My current team of players? As paranoid as a clan of coked-up conspiracy theorists and as wily as a greased wombat with its tail on fire. When they play Champions their 100 pt street level guys defeat 300 pt supervillains routinely. And not just versus me - when they play other systems for other GMs they tend to leave a path of campaign destruction behind them as they punch way, way above their weight.

Pictured: Punching Above Your Weight

Don't get me wrong, the idea of 'monster level' is baked into the RPG experience with the charts in the back of the AD&D DMG making them very explicit. And D&D runs on player level, spell level, etc. But you can't let this sit still because the real drivers of RPGs are the DM and the Players, not the math.

 Don't believe me? Who hasn't yet heard of Tucker's Kobolds, from the infamous tale in Dragon #127 (I think)? This was the story of how a DM used 1/2 HD critters to completely terrorizes PCs of much higher level. The DM doesn't even need to fudge dice rolls, just make them cunning and prepared. In my Seaward campaign Lew Pulsipher called hobgoblins 'Rick's Nazis' because I played them as tough, smart, militaristic, and prepared.
At the same time I've seen DMs that had powerful, intelligent monsters just charge and bash with subtlety not even in the same zip code. I've read people online say,

  "We did Isle of the Ape in 20 minutes. Flew over the island, saw the ape, disintegrated it, flew home."

And I bet at least a few of those are simply true. No flying encounters, not random encounters, no magic resistance, no saving throw, just - blunt force from the players and the DM.

Obviously players and parties can be the same, right? Everything from 'I charge' being 99% of what they do all the way up to 'we have our cleaning staff arrive to sanitize the battle site'.

The shorter version is - no two players or parties are exactly alike in how they deal with encounters, so you have to adjust the scale up and down independently of player level or monster level.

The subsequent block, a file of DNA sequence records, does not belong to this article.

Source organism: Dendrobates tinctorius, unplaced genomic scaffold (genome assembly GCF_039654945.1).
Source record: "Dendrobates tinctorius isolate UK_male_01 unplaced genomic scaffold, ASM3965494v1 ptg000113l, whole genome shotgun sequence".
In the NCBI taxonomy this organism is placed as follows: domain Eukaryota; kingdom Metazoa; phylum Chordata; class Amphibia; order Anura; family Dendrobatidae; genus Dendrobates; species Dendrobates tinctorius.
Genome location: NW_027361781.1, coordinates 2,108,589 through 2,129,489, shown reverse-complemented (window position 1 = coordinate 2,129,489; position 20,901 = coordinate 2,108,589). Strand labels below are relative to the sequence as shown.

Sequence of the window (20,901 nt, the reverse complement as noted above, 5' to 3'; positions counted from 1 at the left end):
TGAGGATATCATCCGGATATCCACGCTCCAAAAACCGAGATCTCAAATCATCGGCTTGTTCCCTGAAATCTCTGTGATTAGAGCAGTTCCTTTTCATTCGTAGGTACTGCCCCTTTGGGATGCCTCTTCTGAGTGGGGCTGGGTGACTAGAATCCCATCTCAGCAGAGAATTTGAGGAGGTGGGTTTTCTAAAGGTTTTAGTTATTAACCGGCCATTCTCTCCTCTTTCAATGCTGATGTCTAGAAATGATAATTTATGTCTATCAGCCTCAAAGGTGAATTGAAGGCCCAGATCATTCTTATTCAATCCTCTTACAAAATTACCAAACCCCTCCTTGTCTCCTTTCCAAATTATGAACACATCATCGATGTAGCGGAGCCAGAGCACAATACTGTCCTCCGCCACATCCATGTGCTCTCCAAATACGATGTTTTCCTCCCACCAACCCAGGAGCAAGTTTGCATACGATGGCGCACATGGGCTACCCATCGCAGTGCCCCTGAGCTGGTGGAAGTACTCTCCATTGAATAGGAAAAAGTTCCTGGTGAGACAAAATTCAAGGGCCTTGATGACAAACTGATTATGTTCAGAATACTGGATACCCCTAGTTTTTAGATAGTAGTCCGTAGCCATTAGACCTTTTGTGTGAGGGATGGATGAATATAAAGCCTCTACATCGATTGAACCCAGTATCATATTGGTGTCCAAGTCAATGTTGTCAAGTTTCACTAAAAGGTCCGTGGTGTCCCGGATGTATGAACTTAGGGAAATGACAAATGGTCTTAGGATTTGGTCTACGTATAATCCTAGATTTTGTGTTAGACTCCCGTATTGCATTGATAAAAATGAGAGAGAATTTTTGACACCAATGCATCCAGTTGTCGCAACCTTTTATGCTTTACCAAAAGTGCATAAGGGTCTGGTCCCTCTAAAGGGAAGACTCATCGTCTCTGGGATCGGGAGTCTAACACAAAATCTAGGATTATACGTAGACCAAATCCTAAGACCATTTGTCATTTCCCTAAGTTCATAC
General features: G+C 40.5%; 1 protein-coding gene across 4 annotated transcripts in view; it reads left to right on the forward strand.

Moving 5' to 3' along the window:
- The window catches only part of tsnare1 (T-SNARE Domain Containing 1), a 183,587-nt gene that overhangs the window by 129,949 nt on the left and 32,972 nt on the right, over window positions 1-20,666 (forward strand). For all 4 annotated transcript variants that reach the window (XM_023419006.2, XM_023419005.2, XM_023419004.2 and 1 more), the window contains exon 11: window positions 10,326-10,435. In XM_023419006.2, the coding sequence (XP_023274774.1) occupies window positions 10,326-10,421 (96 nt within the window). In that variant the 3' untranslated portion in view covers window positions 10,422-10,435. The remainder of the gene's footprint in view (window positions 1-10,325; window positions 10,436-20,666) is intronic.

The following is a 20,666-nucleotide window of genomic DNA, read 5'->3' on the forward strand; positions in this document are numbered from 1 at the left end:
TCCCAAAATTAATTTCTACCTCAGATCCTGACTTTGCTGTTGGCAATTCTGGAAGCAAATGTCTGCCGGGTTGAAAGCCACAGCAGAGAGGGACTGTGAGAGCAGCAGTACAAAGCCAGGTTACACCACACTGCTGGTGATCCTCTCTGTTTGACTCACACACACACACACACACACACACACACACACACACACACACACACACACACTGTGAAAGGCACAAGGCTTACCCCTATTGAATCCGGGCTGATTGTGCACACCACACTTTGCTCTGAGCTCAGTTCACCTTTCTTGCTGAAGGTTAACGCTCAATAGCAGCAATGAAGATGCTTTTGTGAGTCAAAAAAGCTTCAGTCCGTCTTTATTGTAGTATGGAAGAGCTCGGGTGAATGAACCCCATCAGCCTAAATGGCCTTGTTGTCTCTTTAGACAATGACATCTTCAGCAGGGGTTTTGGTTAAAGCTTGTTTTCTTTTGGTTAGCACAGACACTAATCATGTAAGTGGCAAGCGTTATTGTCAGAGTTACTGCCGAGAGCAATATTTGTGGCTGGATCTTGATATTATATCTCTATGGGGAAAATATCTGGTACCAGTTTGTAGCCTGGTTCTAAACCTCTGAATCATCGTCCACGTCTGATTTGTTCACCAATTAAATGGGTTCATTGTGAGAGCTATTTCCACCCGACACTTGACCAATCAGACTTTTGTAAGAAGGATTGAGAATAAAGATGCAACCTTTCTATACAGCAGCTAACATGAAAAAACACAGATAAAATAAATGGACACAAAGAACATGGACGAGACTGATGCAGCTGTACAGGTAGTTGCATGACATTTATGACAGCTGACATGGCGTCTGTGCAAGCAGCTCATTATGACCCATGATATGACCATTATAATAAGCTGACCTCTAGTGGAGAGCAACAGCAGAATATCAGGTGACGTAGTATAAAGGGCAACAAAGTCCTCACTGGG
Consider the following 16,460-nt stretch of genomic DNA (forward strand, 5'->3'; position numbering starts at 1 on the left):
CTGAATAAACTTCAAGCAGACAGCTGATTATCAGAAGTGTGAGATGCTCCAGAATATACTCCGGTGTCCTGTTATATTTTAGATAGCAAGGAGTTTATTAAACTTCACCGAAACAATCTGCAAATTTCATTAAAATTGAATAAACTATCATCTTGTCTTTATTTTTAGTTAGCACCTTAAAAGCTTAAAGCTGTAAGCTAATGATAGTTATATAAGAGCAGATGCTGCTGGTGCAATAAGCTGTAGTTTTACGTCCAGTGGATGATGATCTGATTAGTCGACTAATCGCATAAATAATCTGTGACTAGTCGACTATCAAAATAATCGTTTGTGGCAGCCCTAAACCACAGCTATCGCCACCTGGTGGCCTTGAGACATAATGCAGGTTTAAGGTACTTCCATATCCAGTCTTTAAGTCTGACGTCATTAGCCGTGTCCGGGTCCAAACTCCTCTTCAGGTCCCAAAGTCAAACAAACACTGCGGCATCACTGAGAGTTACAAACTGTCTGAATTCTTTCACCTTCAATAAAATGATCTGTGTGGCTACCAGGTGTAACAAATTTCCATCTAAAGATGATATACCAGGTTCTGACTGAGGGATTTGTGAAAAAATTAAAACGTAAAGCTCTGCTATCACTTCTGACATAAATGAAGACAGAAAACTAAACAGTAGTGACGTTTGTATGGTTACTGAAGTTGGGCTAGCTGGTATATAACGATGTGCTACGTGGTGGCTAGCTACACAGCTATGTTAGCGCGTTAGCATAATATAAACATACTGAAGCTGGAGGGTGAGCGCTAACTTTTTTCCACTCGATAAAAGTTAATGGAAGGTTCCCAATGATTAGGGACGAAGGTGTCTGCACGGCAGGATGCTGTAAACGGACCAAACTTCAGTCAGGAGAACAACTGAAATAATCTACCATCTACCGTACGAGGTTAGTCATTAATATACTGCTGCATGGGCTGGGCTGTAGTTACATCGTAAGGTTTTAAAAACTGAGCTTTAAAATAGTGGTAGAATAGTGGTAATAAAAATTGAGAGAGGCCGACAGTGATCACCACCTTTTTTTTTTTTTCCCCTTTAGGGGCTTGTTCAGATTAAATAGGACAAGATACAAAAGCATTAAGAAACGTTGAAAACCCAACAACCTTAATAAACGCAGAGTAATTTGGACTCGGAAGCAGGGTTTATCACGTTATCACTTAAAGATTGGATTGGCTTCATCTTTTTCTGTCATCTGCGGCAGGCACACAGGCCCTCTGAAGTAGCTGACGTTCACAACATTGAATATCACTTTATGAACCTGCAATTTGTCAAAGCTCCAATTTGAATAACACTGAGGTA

The real short version is: challenge ratings are for chumps.

  This means that as GMs we must scale and adapt. The first step is try to recognize how you DM.:
What are your habits with encounter design?
What are your habits with map creation?
What are your habits with 'monster behavior' (how you run the antagonists)?

  For example, back in 1987 Lew Pulsipher pointed out I almost always had a few weak creatures then tougher, then very tough, then a boss (I called that the 'orc writeup'). Lew, though, tending to have vast numbers of scum Just. Keep. Coming. So we started mixing it up.
  In 2009 in a dungeon a player said,

  "Third left turn in the corridor - check for traps."

I had gotten lazy in mapping that dungeon back in the '90's. And I am careful to use written goals, checklists, and morale checks to make monsters more unpredictable.
But I still have strong DMing habits! The key is to embrace them, understand them, and use them.

Next is, be honest about your players. What do they like to do? What do they want to do? What are the good at and what are they bad at?
Do they groan and roll their eyes at yet another riddle? Does everyone perk up and get pumped about the hints of a big fight? That group needs a lot more troglodytes and a lot fewer sphinx encounters. Is there a swashbuckler, a gentleman thief, a 'daughter of a count' mage, and a theologian priest in the party? Sounds urban, not mountain climbing.

That's all pretty obvious, and said a lot better by others.

But you also have to figure out how they deal with encounters. Did the 3rd level party get smacked around so bad they had to heal up by a bunch of giant rats? Or did they deal with a troll so efficiently that they were never concerned? The first party needs to fight more 0 level bandits and kobolds, the second one might need to start tracking down that mountain giant.

Your thoughts?

1 comment:

  1. Written goals for monsters... That's a really great idea, but what are the checklists about?